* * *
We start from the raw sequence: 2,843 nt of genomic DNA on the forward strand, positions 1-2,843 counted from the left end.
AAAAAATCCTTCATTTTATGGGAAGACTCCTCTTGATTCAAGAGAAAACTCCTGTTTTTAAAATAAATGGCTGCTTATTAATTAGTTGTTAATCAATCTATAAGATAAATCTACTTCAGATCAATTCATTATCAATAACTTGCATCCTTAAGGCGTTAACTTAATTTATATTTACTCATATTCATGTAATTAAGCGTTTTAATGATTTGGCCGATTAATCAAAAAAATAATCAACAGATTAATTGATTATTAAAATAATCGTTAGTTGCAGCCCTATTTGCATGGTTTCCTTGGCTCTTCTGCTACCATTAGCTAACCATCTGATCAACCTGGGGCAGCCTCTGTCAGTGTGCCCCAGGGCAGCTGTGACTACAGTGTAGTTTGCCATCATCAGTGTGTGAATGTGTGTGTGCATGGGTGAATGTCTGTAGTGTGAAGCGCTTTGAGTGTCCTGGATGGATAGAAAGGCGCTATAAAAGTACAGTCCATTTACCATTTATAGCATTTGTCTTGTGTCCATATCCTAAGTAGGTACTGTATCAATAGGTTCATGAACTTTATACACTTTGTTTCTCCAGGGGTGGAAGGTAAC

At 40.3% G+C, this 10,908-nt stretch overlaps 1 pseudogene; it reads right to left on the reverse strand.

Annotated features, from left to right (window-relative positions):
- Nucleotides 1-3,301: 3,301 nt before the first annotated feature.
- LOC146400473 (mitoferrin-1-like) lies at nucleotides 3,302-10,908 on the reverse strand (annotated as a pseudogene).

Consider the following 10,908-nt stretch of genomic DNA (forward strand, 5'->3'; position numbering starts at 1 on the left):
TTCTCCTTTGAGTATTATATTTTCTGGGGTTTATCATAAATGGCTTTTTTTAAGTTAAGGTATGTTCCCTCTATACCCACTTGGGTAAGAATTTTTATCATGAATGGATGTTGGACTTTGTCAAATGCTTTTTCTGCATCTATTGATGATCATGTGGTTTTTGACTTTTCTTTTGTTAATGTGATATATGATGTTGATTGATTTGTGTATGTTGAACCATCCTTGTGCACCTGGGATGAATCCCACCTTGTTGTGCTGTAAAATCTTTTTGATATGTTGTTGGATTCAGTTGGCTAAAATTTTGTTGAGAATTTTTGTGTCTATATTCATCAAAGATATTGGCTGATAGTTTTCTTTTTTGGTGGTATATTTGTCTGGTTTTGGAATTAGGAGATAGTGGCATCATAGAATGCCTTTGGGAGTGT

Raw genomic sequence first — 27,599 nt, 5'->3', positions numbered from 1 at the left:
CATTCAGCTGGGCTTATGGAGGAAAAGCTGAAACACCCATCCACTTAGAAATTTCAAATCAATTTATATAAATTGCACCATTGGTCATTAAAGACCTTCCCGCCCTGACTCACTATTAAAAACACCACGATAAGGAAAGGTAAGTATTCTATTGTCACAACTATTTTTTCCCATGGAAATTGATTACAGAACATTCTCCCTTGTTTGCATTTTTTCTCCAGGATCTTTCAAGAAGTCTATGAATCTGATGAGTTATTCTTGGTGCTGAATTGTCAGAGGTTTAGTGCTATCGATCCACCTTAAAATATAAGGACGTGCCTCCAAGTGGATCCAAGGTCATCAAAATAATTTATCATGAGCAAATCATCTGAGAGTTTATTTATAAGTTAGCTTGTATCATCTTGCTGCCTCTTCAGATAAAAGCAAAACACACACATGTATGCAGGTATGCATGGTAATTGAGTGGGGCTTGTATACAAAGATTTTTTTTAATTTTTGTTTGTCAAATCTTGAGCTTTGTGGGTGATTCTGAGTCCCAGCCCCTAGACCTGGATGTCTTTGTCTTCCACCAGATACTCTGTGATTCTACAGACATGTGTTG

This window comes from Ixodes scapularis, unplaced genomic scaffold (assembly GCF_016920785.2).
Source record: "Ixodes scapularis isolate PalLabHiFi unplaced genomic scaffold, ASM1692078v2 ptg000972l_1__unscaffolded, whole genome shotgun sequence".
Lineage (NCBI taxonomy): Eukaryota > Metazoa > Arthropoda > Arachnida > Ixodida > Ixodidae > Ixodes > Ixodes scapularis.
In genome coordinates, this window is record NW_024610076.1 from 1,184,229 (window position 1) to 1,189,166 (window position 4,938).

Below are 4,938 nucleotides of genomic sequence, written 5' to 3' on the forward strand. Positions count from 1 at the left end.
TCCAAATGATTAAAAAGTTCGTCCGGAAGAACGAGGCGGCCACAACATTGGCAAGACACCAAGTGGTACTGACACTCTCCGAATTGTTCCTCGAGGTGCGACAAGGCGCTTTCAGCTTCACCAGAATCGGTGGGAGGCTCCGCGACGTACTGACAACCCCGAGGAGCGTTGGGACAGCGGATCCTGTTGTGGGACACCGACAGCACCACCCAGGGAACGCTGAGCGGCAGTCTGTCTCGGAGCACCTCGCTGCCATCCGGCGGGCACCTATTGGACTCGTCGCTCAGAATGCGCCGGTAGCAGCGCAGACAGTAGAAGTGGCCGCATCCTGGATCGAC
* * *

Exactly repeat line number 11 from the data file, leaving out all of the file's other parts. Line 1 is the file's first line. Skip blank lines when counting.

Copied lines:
This window comes from Ixodes scapularis, unplaced genomic scaffold (assembly GCF_016920785.2).